Tuesday, April 27, 2010

By Any Means Necessary

Some good stuff this (and last) week: yoga for those who can (should) afford it, for those who can't, yoga for everyone. I am especially inspired by the discussion following Roseanne's post on mobile yoga and Linda's on donation yoga --are the hybrid yogas and cheap yoga a good thing, as long as they bring new students to the practice?

My comment to Roseanne was that strategies for getting-everyone-on-the-mat strike me as similar to those of trying-to-get-everyone-to-read. The reasoning seems to follow that it doesn't matter what people do, or the quality, but just that they are doing it--60 people crammed in a studio, rollerblade yoga, graphic novels. Who am I to say what kind of yoga/books people should enjoy...maybe these will lead them on the path to "harder" stuff and that these are the gateways to a more intense yoga or literary experience.

But maybe they won't.

And that's where my enthusiasm for the hybrids ends. I certainly don't have a problem with other forms of exercise borrowing from yoga or other reading material being considered a part of literature
(and I think some graphic novels are brilliant, but you don't read them like you read a page full of words) . I think both approaches miss the point--that these should be activities that force you to leave the external world and enter an interior one. Asana should help you get out of your body and books should challenge your imagination. It's hard work to exercise the brain, but that is what doing yoga and reading the printed word is to me.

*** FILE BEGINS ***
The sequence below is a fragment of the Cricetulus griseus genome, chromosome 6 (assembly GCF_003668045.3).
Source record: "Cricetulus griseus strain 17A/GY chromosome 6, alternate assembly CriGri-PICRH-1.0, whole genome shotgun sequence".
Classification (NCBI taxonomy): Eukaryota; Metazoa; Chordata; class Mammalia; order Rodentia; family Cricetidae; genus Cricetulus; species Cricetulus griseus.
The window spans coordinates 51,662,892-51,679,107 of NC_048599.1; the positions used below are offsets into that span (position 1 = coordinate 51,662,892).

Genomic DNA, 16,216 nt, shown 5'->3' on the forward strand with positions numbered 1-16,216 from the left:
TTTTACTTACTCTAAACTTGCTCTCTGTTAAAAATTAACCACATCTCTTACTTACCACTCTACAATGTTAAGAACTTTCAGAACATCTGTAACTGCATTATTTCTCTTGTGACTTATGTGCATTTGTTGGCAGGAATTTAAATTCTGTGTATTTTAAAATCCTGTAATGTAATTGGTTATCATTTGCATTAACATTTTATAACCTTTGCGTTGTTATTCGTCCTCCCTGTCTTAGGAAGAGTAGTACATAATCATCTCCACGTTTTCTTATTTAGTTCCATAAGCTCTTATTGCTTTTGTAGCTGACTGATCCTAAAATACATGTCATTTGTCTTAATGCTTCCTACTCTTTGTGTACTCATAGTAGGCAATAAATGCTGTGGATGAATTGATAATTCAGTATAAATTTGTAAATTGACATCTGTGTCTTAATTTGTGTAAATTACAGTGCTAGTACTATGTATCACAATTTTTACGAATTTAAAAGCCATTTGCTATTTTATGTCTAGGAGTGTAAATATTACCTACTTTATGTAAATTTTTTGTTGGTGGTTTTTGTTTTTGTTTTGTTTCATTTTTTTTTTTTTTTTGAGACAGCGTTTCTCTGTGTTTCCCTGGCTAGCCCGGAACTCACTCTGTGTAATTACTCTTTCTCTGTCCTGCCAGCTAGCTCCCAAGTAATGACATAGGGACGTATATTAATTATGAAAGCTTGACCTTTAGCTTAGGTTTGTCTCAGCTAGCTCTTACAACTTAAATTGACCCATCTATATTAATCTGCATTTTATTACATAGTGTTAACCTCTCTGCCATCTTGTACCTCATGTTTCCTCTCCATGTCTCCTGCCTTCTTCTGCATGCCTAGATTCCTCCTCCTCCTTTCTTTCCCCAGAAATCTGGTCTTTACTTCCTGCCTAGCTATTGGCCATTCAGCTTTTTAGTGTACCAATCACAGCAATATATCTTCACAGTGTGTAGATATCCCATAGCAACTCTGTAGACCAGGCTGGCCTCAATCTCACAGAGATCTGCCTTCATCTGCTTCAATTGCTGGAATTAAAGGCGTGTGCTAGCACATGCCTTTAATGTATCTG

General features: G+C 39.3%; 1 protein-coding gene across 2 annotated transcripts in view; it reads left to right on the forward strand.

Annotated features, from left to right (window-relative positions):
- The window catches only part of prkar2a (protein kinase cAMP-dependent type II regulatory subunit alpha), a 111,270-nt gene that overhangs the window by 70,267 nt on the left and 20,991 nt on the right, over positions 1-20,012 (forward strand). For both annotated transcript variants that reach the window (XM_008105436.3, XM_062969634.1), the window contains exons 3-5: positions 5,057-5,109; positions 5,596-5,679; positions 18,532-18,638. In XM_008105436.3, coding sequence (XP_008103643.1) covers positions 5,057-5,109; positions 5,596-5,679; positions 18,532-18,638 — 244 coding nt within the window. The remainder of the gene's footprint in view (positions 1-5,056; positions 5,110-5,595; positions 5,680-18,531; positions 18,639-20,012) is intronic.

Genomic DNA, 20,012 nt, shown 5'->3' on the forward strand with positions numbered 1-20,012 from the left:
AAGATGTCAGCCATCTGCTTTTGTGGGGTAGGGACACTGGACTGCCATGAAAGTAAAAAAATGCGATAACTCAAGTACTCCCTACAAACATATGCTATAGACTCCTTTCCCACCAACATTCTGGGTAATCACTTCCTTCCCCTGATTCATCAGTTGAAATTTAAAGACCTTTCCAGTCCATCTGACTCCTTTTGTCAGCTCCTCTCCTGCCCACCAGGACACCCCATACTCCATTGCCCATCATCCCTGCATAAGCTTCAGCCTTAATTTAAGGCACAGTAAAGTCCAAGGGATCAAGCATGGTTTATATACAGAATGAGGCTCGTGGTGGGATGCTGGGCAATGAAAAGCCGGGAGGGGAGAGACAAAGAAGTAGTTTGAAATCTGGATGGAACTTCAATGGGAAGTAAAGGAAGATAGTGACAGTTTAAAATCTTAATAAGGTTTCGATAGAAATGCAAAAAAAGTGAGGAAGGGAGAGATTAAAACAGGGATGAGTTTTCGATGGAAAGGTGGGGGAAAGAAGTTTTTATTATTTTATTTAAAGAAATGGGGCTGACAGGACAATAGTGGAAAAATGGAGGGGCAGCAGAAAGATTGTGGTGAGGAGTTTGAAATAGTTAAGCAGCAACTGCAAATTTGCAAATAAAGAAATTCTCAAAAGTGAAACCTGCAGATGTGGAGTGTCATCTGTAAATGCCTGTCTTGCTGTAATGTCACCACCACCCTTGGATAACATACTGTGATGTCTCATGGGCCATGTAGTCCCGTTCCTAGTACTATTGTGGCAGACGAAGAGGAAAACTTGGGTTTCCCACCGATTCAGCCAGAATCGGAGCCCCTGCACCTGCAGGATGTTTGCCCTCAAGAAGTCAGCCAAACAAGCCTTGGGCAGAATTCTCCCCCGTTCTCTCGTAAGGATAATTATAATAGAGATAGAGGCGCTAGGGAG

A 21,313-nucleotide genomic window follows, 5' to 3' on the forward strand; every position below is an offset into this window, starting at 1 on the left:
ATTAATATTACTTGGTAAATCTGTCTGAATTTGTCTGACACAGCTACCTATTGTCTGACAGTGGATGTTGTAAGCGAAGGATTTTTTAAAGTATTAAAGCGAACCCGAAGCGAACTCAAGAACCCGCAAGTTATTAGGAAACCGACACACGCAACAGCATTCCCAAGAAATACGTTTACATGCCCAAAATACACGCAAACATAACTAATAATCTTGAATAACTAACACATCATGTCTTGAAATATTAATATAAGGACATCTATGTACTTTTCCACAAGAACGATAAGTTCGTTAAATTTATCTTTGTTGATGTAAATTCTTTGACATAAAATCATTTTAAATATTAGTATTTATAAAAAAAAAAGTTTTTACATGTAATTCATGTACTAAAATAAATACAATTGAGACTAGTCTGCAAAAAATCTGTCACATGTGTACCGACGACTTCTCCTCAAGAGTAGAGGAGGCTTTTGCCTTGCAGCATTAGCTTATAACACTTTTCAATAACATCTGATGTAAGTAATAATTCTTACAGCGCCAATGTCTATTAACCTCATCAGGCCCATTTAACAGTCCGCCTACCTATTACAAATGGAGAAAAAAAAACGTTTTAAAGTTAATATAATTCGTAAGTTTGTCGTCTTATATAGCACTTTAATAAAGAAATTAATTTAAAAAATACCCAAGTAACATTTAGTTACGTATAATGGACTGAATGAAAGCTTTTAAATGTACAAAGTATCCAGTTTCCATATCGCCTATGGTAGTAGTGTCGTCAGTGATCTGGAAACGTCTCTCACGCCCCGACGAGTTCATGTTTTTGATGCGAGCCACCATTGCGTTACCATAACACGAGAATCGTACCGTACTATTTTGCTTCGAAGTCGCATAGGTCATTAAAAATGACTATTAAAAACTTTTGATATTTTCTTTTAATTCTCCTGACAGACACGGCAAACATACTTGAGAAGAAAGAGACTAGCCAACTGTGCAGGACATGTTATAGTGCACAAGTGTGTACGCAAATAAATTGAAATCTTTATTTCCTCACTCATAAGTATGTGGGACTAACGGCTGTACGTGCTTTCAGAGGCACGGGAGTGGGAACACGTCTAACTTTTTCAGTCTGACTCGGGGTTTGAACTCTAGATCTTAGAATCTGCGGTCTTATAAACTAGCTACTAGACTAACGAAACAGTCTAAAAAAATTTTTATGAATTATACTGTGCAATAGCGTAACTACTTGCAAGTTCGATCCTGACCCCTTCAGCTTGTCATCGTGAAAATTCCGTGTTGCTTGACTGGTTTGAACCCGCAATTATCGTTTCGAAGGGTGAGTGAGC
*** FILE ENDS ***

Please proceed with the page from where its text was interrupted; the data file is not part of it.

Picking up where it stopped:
So if the class stays focused on cost-cutting (meaning the factory-farm model, to borrow R's analogy) or trying to do the "best" arm balance or tightening your abs and glutes, I'm not particularly supportive. If the book feeds you all the visuals or dumbs-down the language or draws its characters from a TV show, I'm not thrilled. If that's really all some one is looking for, she's missing a lot. Maybe the whole thing.

But that's just my opinion. Maybe these options do create awareness for some people, or maybe they will want to seek a more challenging approach some day. However, it seems that if you offer people an easier way, they rarely decide to try something harder. And, since the easy way is usually the profitable way...well, you know how that story ends.

(BTW, this is in no way to denigrate the awesome, generous spirit in which most pay-what-you-can yoga classes are offered.
There are many wonderful teachers out there sharing their knowledge for free or on the cheap...not with an eye on the bottom line, but on spreading the love. I am grateful they can do that, and I hope people realize that this is a gift and not something to be taken for granted.)


12 comments:

Rachel @ SuburbanYogini said...

Once again Brenda it's as though you have dug into my brain and seen my thoughts. I couldn't agree more. Thank you for always being honest.

Linda-Sama said...